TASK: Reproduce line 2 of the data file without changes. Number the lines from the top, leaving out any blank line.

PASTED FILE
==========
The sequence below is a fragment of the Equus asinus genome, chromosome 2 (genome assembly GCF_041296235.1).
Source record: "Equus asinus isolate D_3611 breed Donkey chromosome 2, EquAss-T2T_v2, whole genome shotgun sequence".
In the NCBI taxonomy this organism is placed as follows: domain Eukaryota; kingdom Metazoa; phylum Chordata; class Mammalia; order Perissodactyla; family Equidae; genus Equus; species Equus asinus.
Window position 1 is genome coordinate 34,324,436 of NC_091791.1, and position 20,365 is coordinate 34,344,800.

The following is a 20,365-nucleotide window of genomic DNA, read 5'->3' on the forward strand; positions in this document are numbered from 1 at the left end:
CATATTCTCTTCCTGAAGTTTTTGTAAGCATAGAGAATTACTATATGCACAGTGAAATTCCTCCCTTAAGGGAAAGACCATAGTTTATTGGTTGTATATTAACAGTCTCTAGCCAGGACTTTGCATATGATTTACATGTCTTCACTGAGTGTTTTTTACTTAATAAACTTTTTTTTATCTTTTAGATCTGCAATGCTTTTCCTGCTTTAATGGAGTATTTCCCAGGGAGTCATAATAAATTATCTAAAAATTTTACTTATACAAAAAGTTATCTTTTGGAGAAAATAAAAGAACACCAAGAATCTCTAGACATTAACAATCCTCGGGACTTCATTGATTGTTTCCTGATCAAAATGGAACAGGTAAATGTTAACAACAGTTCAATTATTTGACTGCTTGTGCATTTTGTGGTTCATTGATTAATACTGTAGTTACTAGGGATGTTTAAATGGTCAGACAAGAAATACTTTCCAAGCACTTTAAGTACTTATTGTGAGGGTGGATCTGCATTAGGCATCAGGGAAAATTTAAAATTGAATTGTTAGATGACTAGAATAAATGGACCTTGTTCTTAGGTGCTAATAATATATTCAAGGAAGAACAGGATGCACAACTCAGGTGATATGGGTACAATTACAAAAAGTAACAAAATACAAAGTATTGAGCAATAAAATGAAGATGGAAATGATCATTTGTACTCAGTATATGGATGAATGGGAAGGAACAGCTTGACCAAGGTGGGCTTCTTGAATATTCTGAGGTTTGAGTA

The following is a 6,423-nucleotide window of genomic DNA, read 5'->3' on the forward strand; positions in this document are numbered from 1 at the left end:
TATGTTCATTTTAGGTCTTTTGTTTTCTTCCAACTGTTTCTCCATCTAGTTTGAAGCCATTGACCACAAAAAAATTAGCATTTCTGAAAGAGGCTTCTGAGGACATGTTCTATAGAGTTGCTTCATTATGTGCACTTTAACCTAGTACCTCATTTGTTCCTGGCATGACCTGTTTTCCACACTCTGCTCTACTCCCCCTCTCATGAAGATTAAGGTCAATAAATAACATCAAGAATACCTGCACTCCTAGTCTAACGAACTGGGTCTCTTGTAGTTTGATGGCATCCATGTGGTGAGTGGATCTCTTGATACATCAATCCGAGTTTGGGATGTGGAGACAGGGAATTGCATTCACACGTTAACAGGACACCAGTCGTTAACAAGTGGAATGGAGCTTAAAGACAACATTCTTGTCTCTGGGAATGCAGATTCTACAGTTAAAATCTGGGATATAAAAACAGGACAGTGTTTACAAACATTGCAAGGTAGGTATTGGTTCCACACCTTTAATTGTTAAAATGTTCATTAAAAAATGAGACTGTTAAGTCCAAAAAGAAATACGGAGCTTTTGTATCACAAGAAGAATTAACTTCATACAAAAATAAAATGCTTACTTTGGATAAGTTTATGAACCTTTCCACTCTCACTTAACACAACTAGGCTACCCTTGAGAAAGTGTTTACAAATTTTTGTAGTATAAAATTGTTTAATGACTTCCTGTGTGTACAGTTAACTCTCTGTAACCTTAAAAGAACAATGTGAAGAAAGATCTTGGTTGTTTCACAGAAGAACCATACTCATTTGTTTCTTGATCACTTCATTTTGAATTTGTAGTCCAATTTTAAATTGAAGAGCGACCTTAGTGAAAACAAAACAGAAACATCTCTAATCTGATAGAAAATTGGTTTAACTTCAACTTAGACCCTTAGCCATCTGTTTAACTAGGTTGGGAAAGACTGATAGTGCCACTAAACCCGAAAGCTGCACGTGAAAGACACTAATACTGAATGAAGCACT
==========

Source record: "Equus asinus isolate D_3611 breed Donkey chromosome 2, EquAss-T2T_v2, whole genome shotgun sequence".